Year 2019, Volume 4, Issue 3

Year : 2019
Volume : 4
Issue : 3
Authors : John PAULL
Abstract : Genetically modified organisms (GMOs) have been contentious for more than three decades. Only 24 countries grow GMOs commercially. Four countries (USA, Canada, Brazil and Argentina) account for 85% of the global GMO hectares. Four crops (soy, corn, cotton and canola) account for 99% of GM hectares. Despite the veneer of social validity that regulators cast, the GMO sector has failed to gain a social licence. Where GM labelling is required, food manufacturers avoid GM ingredients. GMOs have failed to gain price parity with their non-GM counterparts, and they attract price penalties. Segregation of GMOs and non-GMOs has failed (with a tolerance of 0.9% GM contamination in so-called non-GM canola). GM has failed the coexistence test with a GMO growers contaminating neighbouring farms. GMOs are a biosecurity fail, with test plots of GM canola planted in the late 1990s still monitored two decades later for rogue canola plants. Most GMO crops are glyphosate dependent. Glyphosate is globally subject to massive litigation claims and awards, and is implicated in the causation of multiple cancers. Mechanisms for compensating farms contaminated by GMOs are lacking. The GMO industry has taken no responsibility for contaminations. GMOs are a threat to the organic sector and the maintenance of certification and price premiums. Most countries (88%) do not grow GMO crops. This paper considers the global experience of GMOs and the Australian experience as a microcosm of the global experience and as a case study.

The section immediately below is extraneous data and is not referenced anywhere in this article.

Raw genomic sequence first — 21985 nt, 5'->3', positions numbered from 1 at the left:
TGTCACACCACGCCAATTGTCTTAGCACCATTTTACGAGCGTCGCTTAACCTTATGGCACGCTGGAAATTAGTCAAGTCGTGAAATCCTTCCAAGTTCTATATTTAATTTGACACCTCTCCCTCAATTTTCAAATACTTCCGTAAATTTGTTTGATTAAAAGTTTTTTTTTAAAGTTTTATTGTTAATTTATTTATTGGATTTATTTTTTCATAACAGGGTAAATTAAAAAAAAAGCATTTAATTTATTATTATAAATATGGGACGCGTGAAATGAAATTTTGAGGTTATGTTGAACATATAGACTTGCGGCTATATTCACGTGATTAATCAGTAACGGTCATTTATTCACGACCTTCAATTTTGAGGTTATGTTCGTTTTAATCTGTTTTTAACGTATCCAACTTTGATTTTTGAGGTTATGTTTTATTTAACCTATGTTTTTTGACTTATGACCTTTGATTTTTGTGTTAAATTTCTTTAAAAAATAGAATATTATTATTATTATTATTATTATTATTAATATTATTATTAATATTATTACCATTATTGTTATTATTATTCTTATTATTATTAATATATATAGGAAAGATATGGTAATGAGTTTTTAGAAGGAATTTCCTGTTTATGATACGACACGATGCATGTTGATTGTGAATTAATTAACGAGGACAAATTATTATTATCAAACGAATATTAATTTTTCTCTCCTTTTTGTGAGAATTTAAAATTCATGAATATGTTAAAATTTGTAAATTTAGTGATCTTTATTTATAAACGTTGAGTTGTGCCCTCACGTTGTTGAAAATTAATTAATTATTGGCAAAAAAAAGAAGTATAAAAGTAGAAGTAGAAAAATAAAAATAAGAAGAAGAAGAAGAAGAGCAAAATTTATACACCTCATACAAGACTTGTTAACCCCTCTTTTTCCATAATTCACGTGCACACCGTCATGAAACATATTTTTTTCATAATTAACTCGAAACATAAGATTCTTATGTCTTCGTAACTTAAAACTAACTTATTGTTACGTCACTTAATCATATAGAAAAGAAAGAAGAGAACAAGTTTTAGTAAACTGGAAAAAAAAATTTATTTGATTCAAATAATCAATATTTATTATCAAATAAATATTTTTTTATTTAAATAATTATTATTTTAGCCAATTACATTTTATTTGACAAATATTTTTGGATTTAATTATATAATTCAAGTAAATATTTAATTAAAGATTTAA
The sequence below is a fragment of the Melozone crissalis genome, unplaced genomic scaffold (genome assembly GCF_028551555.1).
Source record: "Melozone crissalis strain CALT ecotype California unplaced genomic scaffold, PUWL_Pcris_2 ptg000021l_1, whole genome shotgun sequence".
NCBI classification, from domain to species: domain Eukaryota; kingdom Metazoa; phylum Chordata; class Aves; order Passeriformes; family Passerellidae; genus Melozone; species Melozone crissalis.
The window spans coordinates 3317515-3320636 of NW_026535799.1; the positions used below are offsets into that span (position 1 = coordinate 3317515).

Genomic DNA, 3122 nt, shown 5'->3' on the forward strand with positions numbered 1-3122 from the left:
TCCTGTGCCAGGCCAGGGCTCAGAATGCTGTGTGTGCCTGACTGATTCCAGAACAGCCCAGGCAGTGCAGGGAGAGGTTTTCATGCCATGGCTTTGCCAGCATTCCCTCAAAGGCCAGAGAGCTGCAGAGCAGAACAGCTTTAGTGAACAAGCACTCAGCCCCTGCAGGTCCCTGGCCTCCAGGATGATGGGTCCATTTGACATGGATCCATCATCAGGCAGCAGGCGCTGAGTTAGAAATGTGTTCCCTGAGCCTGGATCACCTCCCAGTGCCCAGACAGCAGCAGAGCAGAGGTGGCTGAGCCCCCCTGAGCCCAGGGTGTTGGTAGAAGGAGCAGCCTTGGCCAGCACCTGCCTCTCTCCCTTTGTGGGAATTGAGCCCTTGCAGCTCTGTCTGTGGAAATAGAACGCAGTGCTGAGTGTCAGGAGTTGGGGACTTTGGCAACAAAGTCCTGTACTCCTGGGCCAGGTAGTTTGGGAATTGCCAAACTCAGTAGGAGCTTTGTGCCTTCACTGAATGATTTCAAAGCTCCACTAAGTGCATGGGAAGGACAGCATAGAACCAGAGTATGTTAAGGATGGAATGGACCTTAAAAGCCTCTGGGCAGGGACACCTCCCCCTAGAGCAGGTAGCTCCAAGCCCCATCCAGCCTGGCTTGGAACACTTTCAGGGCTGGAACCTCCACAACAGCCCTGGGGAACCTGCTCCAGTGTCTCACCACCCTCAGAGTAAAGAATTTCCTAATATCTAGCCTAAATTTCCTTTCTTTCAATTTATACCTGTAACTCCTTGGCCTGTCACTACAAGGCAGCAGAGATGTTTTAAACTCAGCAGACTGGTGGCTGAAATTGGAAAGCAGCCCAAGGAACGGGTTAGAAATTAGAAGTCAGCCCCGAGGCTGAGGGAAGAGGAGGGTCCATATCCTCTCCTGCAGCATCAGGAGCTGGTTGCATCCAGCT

For citation : Paull, J. (2019). The failures of genetically modified organisms (GMOS): resistance, regulation, and rejection. AGROFOR International Journal, Volume 4. Issue No. 3. pp. 139-152. DOI: 10.7251/AGRENG1903139P
Keywords : Genetically engineered crops, GM canola, GM cotton, Marsh v Baxter, glyphosate
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